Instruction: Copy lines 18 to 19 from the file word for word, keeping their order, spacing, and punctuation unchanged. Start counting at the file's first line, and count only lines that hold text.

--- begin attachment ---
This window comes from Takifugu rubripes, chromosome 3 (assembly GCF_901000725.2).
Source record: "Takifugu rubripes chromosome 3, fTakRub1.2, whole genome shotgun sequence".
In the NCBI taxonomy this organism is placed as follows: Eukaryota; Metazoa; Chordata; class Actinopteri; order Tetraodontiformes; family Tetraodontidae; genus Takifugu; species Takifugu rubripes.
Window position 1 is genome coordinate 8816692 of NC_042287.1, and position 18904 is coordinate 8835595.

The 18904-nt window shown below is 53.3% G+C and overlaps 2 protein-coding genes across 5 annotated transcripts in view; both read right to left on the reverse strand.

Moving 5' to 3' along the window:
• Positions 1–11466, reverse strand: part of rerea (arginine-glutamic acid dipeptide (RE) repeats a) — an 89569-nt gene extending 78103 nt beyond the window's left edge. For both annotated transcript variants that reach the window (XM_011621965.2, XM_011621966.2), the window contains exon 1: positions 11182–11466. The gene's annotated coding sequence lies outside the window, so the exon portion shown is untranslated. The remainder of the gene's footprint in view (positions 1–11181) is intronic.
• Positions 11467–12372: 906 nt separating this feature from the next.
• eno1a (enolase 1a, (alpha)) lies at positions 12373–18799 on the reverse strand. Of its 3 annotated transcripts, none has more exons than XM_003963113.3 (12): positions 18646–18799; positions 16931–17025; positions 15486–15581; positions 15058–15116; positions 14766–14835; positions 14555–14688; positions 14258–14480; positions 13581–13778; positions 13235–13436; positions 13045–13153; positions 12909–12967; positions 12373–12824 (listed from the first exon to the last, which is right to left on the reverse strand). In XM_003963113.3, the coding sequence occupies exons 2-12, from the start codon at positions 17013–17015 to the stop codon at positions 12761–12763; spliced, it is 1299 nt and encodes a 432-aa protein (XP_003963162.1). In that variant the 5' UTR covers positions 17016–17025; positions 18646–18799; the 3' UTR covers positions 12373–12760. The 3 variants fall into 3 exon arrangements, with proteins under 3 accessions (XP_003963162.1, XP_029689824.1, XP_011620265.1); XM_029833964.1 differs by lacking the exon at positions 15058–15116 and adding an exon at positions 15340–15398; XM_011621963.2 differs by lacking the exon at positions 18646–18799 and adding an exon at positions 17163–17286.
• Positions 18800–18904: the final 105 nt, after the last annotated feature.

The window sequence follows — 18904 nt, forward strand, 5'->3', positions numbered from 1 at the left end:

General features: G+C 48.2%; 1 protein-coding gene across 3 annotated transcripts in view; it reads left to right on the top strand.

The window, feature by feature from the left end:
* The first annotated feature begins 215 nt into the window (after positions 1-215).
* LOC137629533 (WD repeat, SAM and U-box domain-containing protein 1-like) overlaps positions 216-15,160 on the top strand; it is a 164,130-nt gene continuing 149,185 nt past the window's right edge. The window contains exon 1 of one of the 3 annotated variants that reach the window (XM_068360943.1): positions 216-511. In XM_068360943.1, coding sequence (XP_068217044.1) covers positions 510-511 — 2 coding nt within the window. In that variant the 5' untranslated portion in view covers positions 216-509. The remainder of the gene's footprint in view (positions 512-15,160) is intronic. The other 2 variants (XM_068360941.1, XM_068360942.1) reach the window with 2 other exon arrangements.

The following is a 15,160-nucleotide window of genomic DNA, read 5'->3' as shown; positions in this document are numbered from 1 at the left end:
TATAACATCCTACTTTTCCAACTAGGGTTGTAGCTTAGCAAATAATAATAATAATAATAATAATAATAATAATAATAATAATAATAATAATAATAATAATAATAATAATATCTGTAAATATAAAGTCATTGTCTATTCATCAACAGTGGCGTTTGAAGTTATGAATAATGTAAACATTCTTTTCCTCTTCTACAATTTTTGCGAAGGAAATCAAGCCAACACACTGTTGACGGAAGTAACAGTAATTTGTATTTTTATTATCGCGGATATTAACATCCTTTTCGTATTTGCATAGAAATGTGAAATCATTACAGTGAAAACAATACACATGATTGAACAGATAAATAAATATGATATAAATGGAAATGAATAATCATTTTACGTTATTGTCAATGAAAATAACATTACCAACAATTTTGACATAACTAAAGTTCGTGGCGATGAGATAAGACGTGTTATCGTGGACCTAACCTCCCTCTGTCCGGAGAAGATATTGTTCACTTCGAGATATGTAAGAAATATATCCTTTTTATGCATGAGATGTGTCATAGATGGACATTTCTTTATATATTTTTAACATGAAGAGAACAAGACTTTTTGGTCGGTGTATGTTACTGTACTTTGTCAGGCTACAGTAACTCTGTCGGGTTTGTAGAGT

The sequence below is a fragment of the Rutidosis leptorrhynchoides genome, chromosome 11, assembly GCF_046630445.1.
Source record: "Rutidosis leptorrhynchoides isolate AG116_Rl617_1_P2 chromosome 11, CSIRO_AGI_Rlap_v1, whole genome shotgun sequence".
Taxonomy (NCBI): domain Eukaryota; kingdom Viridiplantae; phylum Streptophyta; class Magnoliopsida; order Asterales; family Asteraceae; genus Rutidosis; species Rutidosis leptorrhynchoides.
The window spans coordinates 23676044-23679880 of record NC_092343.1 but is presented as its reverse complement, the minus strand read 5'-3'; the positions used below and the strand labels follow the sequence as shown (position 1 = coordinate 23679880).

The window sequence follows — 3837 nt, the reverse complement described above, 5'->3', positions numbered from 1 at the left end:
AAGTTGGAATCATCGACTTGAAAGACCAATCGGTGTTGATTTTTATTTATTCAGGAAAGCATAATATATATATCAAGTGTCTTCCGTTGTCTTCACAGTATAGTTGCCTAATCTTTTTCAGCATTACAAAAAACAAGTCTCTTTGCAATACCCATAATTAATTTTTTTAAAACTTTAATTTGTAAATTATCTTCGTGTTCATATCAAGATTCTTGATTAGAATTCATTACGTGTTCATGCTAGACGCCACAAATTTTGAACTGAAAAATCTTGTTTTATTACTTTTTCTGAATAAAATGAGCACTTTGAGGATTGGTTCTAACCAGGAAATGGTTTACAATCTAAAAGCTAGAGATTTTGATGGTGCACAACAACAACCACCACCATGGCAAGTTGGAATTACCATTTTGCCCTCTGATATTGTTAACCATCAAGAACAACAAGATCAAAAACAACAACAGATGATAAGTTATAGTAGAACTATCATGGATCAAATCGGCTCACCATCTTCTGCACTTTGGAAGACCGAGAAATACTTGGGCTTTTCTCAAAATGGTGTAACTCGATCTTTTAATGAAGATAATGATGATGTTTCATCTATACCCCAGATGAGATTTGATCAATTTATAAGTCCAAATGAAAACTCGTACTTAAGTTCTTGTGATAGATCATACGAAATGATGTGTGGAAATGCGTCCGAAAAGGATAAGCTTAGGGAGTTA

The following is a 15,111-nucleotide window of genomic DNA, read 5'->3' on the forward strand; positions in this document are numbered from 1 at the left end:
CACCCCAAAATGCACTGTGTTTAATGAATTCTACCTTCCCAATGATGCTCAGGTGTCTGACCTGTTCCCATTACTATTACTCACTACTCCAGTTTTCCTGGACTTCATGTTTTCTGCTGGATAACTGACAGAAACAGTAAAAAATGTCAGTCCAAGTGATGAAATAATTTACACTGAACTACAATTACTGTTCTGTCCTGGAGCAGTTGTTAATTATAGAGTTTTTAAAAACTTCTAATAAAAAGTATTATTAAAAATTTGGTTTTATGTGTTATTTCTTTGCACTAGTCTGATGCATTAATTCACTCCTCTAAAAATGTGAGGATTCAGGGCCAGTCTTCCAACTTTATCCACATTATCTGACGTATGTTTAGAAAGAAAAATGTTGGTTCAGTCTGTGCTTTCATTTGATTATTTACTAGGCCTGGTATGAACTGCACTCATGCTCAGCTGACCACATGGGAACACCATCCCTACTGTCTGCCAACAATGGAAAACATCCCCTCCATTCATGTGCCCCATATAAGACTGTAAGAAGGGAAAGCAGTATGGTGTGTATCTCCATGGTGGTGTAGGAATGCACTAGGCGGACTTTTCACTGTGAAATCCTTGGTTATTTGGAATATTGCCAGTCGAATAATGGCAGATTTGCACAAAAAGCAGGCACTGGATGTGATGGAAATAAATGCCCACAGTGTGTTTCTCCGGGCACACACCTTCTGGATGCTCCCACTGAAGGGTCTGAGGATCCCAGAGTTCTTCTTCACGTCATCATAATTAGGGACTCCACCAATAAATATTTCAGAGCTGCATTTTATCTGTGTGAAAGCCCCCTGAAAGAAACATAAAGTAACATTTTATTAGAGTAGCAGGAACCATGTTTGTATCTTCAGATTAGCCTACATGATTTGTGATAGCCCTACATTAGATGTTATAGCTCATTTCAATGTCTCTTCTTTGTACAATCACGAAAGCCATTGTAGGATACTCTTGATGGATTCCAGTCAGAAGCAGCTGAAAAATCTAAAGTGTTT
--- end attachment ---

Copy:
The sequence below is a fragment of the Rutidosis leptorrhynchoides genome, chromosome 11, assembly GCF_046630445.1.
Source record: "Rutidosis leptorrhynchoides isolate AG116_Rl617_1_P2 chromosome 11, CSIRO_AGI_Rlap_v1, whole genome shotgun sequence".